There is also something rather masculine and macho and, well, sexy about this imaging. The surcoat drapes open to show a bit of leg. The figure is lying down but in an energetic mode. There are lions and other tough beasties around the figure. It is a fully three dimensional sculptural entity in which totality of form, the shape and movement, define the entity. The picture above is an odd angle on the figures of a 13th century knight and lady from Bedale, Yorkshire but it shows what I mean.



  The imagery also translates into two dimensions, as in this brass to Sir Robert de Septvans from Chartham in Kent. He still has the active stance, but his head is bared (as it is in the Bedale tomb above but you can't see it from that angle) and his hands are in prayer. His armour and sword belt are meticulously portrayed. I don't know whether men of that time actually wore their hair in bouffant curls, but they were always drawn that way. It comes across as as a sort of androgynous tough image that was much drawn upon by the pre-Raphaelites.



  This effigy in East Harlsey church, Yorkshire, shows this style of effigy in three dimensions. The legs are still crossed, the drapery still cascades open, but the pose is more restful, although alert, the head is bare and the hands are in prayer. It is not a picture of a corpse. The figure has life and is fully sculptural. If the stone that the figure was carved from is fine grained, then the most precise details of the armour and accoutrements can still be seen, even though the colouring which was once on these figures has disappeared. They have been much studied by re-enactment enthusiasts.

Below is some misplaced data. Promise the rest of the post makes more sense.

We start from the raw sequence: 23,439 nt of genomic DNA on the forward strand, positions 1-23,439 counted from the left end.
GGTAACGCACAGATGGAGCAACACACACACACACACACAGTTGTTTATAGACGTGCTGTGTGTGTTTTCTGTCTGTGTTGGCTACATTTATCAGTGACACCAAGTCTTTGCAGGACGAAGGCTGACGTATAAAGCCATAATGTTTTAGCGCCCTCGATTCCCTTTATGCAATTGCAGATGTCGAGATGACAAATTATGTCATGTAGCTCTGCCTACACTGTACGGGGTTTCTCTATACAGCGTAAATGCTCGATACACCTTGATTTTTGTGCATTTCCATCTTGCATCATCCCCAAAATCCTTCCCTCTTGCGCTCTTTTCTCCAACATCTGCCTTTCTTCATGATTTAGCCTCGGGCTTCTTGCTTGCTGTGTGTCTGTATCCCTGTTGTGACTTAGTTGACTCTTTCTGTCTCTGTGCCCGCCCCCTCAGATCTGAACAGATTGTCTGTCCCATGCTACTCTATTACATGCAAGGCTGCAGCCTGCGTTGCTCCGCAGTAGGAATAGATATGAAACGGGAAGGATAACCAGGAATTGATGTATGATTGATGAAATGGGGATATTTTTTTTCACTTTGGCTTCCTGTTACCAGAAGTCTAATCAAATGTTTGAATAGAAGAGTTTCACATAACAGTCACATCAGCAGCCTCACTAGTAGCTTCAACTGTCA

If the underlying stone is coarse, the detailing may have been added by surface treatment, such as covering the effigy in gesso and imprinting designs before colouring it. The detail may have become lost, especially if it has been out in the weather as appears to be the case with this knight from Routh, Yorkshire, but the underlying vigorous sculptural form is still there. These figures still have character, even in very damaged state.





  Even an elegant looking tomb may lack surface detail. There is no depiction of the actual mail on what survives if this effigy from Little Shelford, Cambridgeshire, but it is most likely that it had surface treatment and colouring in its original form. He still cuts a striking figure.



  Wooden effigies were even more dependent on the surface treatment for their detailing, and this was highly destructible. These two wooden effigies from Allerton Mauleverer church in Yorkshire are little more than cores, lacking intricate surface detail, but they still display the distinctive general shape of the two styles of crosslegged knightly effigies. The one in the foreground holds his shield and reaches for his sword in a twisted pose; that in the background lies reposefully with his hands in prayer.
  I suspect that it is the underlying aesthetic quality of the form of these early knightly effigies that has help preserve many of them that are actually in quite poor condition. Even if they have been out in the rain, buried underground in the churchyard or upside down under the floor, they have retained a striking presence. They are the essence of medieval romantic.